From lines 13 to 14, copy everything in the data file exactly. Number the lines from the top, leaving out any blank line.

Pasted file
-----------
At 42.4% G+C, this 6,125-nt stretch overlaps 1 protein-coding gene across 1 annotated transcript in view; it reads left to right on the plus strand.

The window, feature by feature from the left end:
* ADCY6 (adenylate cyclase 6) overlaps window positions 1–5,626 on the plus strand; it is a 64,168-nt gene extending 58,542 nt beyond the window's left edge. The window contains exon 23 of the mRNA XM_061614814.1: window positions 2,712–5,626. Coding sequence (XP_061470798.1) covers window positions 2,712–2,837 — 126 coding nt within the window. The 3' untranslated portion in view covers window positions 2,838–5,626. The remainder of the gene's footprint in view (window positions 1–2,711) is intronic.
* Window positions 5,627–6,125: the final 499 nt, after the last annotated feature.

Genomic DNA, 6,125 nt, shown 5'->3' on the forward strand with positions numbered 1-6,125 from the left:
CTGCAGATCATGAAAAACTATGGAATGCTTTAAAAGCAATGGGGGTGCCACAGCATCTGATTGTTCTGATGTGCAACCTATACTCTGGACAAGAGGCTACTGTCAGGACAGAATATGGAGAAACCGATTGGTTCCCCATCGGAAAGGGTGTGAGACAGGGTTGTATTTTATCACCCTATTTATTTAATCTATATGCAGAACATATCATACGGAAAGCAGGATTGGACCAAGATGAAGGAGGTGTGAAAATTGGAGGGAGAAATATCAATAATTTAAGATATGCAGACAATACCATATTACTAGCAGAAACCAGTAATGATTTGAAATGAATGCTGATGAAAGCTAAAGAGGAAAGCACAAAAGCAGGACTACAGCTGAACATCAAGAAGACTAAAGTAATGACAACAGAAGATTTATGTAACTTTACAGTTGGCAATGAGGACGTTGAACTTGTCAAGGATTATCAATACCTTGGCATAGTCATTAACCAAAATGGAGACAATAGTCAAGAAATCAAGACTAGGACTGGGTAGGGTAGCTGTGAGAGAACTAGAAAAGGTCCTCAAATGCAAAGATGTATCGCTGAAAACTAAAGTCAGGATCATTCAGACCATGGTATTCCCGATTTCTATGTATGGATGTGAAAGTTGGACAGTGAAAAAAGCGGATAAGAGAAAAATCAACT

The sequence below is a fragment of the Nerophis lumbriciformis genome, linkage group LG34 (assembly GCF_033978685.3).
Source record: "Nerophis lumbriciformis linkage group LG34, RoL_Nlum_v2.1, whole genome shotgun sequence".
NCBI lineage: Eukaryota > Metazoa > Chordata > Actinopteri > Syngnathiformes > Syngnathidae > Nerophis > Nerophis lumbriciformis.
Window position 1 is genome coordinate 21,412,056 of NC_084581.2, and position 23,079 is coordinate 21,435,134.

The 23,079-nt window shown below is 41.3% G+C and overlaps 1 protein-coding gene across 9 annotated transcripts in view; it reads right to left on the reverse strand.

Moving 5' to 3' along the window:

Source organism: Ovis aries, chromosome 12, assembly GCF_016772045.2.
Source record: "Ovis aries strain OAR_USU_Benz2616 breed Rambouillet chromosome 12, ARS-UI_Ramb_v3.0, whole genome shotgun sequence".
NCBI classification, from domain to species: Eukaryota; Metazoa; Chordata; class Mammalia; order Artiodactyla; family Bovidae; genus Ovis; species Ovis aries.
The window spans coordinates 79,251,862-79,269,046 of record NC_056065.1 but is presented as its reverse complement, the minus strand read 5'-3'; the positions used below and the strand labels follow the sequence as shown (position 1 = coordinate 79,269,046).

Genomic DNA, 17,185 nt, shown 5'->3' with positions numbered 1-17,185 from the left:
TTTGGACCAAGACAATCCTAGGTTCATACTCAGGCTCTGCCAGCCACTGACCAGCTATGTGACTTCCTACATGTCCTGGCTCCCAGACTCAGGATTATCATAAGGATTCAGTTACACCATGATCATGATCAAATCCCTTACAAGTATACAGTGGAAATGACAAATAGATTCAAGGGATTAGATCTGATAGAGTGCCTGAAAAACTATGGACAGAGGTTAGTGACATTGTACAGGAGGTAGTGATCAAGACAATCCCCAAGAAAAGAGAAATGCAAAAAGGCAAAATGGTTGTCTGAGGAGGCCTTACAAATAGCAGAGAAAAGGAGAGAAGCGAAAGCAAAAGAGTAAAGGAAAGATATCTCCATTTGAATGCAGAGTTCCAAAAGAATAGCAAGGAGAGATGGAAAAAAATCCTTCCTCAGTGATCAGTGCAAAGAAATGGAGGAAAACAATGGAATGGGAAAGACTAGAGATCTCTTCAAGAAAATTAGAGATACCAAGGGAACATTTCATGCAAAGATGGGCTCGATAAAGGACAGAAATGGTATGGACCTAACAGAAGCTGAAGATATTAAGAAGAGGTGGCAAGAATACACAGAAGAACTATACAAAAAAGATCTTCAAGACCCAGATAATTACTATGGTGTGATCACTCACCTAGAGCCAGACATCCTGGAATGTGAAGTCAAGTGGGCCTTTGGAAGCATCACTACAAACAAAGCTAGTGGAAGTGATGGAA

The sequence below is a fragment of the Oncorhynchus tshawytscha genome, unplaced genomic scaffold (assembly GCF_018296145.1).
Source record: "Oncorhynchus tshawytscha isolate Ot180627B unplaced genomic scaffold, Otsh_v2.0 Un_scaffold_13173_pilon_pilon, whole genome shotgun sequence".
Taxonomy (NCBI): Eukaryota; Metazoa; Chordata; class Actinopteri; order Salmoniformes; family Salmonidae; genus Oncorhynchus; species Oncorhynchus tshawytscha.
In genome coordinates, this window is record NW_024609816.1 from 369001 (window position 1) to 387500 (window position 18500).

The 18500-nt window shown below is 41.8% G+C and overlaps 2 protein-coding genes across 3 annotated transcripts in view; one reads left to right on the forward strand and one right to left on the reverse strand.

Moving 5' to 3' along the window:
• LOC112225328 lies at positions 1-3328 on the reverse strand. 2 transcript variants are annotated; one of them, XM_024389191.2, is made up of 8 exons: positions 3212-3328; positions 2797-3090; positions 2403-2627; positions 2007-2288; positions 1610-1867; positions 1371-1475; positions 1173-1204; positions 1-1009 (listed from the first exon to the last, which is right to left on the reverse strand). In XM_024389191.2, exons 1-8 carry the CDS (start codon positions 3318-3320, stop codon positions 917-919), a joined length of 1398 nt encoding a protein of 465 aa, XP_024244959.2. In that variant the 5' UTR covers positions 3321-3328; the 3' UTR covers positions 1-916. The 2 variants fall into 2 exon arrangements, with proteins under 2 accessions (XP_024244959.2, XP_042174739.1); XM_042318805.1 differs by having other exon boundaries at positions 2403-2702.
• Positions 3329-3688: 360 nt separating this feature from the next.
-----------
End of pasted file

Source organism: Ovis aries, chromosome 12, assembly GCF_016772045.2.
Source record: "Ovis aries strain OAR_USU_Benz2616 breed Rambouillet chromosome 12, ARS-UI_Ramb_v3.0, whole genome shotgun sequence".